‘Dust mite avoidance and diet modification’ could cut childhood asthma risk

girl with inhalerThe 24-year old ‘hygiene hypothesis’ has been put into serious doubt this week after new research has suggested this theory is purely a myth.

First proposed back in 1989, the idea behind the hygiene hypothesis is that if there is childhood exposure to allergens and certain infections, this can aid the immune system’s development and teach it to differentiate between harmful and harmless substances, and thus reducing a child’s risk of developing asthma and allergies.

However, Professor Hasan Arshad, a consultant in allergy at Southampton General Hospital, has conducted a 23-year study that may somewhat discredit this theory, finding that mothers can help to massively reduce the risk of their baby developing asthma in their first year of life by avoiding certain allergenic foods and doing their best to tackle and kill house dust mites – tiny creatures that inhabit bedding, carpets, clothing and soft furnishings. It is their waste droppings and not the mite itself that triggers an allergy. House dust mite allergy is common and has been found to be linked to asthma, eczema and allergic rhinitis.

Professor Arshad spoke on the study, commenting: “Although genetic links are arguably the most significant risk factor for asthma in children, environmental factors are the other critical component. Although this was a small study, we have found that the risk of developing asthma at some point during childhood is reduced by more than 50 per cent if we introduce control of a child’s environment.”

For the 23-year study, the researchers began to track 120 people born in 1990 and who had a family history of allergies – either both parents had asthma, or just one and a sibling.

It was discovered that 58 of the people in the study had either been breastfed or had drank low-allergy formula milk until they had reached the age of nine months. In addition, their mothers had not consumed any dairy products, eggs, soya, fish and shellfish and peanuts and tree nuts. For these same people, they had benefited from a vinyl bed cover at this young age and pesticides were also used to kill dust mites. Parents of the other 62 children were not so strict and did not adhere to the same principles.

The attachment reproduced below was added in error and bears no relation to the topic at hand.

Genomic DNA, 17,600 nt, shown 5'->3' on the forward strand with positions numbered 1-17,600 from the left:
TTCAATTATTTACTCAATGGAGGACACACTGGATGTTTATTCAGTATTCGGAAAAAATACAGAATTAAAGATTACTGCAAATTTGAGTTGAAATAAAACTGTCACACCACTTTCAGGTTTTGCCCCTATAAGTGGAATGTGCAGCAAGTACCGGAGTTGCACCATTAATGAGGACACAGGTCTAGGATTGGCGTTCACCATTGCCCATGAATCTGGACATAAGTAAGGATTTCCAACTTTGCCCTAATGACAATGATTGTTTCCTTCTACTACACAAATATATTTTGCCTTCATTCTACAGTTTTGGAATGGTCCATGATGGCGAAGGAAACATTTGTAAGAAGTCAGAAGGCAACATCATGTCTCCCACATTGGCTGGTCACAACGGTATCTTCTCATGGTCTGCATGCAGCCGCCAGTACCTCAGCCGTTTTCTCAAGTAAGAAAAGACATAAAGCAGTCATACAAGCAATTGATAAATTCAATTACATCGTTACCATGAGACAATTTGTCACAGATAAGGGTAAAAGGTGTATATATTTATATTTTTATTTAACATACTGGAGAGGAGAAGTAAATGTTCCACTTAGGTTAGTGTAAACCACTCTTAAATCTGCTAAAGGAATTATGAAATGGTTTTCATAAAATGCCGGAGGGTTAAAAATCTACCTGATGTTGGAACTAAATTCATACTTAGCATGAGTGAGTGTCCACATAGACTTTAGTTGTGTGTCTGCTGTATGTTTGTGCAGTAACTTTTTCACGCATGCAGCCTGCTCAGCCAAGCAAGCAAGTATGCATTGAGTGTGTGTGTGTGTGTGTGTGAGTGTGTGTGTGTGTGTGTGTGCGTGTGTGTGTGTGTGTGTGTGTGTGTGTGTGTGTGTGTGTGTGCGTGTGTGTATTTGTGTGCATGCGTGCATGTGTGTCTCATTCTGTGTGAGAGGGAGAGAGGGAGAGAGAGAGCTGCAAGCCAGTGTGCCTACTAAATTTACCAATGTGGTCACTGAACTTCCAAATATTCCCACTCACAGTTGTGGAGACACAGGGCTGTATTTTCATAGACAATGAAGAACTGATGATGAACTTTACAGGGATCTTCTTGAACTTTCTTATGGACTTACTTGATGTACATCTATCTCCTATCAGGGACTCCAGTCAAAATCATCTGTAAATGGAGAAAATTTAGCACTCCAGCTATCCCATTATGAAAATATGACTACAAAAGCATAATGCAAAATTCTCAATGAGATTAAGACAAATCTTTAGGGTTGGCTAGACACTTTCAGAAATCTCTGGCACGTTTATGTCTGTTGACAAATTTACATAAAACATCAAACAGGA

Follow-up tests were carried out when the children had reached the ages of two, three, four, eight and 18. It was discovered that 11% of those in the prevention group had asthma by the time they had reached 18. However, more than a quarter (27%) of those exposed to possible allergens had developed asthma in the same time-frame.

Professor Arshad says: “By introducing a combined dietary and environmental avoidance strategy during the first year of life, we believe the onset of asthma can be prevented in the early years and throughout childhood up to the age of 18. Our finding of a significant reduction in asthma using the dual intervention of dust mite avoidance and diet modification is unique in terms of the comprehensive nature of the regime, the length of follow-up and the size of the effect observed.” He now says that a larger-scale study is required to see if a similar result pattern is achieved.

Asthma is becoming increasingly prevalent in Britain and around the world, with 5.4 million people receiving treatment for the condition in the UK alone and an estimated one in every 11 children. The ‘Asthma and Allergies’ section of the Medical Specialists Pharmacy website has a huge range of prescription and non-prescription medications that can help with problems such as asthma and hay fever – with the latter becoming more prominent in the coming months as March is the start of the pollen season, lasting up until November.

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